make britain great again

Alan Shearer’s Banter Nightmare: Previewing This Weekend’s Match Of The Day

In our first Premier League Preview of the week, we discuss the declining standards of banter on the nation’s favourite football highlights programme.
04 November 2016, 12:18pm

Have you ever had one of those anxiety dreams where you get into a fight with an inexplicable nemesis and your dream self decides to throw a massive punch, only for it not to land? You hit him with a left hook, a right hook, and still he stands there, grinning vindictively. Your fists strike against him, again and again and again, only to bounce off his face with impotent frailty. The harder you exert yourself, the more feeble you become. Suddenly, you wake, covered in sweat, burdened by a feeling of inadequacy and profound unease.

That nightmare, that specific nightmare, is analogous to the banter on Match of the Day at the moment. There's something uneasy about it, something inadequate, and there has been for several weeks. We don't know what's gone on behind the scenes but, whatever it is, the badinage between pundits has deteriorated to the point of being mildly disquieting. The banter just isn't landing, for whatever reason. Gary Lineker finds himself at the helm of a rudderless ship, floating on a becalmed sea devoid of witty repartee.

Shearer's face #MOTD
— Ali Prince (@ap592) October 29, 2016

Take last week's limpest exchange between Alan Shearer and Danny Murphy, for instance. With the pair debating the award of a penalty, Murphy went at Shearer with something like: "They say your eyesight gets worse as you get older," to which Shearer had a comeback that amounted to: "Oh, so yours must be getting worse, then."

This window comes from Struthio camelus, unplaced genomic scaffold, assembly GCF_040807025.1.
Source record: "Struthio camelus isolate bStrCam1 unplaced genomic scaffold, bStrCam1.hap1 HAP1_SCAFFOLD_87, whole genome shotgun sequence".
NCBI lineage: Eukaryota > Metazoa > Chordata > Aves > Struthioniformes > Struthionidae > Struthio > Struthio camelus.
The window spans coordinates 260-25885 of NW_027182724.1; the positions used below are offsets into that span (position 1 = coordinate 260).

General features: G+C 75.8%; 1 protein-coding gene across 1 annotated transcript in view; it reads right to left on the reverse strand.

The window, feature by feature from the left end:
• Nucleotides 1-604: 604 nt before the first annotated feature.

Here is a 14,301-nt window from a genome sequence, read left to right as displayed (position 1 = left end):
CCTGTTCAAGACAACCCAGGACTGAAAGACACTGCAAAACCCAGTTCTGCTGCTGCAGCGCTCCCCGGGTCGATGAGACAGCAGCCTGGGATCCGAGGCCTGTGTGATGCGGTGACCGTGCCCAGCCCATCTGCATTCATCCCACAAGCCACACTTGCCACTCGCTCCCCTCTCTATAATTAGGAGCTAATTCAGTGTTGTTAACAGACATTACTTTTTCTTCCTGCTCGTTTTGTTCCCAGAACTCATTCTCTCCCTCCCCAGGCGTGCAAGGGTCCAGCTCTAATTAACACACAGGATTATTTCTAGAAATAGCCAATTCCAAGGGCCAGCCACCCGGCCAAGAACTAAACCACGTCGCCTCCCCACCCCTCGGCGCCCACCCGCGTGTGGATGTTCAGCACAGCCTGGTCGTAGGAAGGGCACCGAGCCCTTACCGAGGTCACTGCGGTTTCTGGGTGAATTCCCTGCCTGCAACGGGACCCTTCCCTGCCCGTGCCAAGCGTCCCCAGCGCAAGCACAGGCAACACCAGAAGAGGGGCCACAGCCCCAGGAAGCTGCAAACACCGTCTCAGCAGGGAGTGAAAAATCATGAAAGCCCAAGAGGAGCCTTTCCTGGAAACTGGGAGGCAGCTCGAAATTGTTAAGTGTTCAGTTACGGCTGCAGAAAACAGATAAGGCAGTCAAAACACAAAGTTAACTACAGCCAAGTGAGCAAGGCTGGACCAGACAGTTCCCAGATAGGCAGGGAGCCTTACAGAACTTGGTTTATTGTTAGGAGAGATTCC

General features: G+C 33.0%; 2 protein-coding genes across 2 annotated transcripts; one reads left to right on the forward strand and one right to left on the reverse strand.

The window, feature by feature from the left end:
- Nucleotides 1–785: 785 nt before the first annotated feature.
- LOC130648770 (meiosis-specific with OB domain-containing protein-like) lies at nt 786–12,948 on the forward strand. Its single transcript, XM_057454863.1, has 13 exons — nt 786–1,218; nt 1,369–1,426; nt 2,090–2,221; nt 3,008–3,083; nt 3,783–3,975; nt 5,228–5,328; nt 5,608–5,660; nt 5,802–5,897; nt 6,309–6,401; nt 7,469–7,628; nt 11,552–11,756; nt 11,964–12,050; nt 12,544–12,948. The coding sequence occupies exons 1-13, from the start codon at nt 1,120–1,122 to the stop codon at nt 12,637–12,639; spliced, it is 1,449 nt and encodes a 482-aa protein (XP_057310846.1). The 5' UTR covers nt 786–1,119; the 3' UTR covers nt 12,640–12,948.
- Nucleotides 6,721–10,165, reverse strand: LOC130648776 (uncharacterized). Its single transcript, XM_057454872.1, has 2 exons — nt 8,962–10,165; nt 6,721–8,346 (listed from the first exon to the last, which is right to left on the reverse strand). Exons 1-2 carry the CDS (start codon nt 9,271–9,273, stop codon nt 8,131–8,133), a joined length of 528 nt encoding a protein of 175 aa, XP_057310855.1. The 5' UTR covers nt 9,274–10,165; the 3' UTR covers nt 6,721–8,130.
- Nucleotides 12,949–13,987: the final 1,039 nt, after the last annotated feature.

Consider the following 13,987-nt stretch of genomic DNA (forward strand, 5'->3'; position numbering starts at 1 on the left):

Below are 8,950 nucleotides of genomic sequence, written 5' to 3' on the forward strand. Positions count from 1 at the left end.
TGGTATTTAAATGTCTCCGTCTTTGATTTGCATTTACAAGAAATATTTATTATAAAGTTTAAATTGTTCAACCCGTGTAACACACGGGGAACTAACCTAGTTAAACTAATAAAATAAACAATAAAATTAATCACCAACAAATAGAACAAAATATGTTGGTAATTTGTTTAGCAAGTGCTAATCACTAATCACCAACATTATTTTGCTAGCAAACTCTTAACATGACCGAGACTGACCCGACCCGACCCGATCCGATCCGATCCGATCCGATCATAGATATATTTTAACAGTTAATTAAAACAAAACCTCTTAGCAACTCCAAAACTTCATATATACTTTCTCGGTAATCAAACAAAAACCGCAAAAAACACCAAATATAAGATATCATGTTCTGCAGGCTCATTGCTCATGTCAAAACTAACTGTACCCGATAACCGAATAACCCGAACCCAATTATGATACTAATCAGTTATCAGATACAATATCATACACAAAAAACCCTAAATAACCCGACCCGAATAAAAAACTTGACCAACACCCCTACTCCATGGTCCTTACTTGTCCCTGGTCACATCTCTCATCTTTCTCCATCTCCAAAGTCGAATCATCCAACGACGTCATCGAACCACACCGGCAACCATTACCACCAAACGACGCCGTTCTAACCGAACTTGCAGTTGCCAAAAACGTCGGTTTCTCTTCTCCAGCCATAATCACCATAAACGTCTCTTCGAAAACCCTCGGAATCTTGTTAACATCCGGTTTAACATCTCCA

Now, come on, we are better than this. This is the sort of exchange that the BBC should be legally required to dub over with a deafening fart noise, before cutting in with a live broadcast to the nation to apologise for subjecting us to such utter dross. We, the mighty British, once built an empire upon which the sun never set, the foundation of which was fantastic banter. Throughout history, we have defeated our bitterest enemies with banter: we took the piss out of Napoleon for being a short arse; we sang songs about Hitler's bollocks; we bantered off the Soviet Union with Animal Farm; we plunged ourselves into social turmoil just to make the equivalent of a political wanker sign at the EU.

Shearer and his co-pundits have a duty to the nation to maintain high standards of banter on Match of the Day. They have a duty to stand tall and go toe-to-toe, landing thunderous blows upon each other regarding their relative baldness, discipline and talent as former professional footballers, leaving their television audience nodding approvingly and occasionally interjecting with things like "Magnificent!", "Hear hear!" and "Jolly good show!" Instead, they are feebly swinging away, occasionally scuffing one another with the most decrepit of quips. It's a bloody disgrace, and something must be done about it immediately. We call upon the BBC to make Britain great again: unfurl the Union Jack, replace all other programming with a constant loop of the national anthem, and revitalise the enfeebled banter on the nation's favourite highlights show.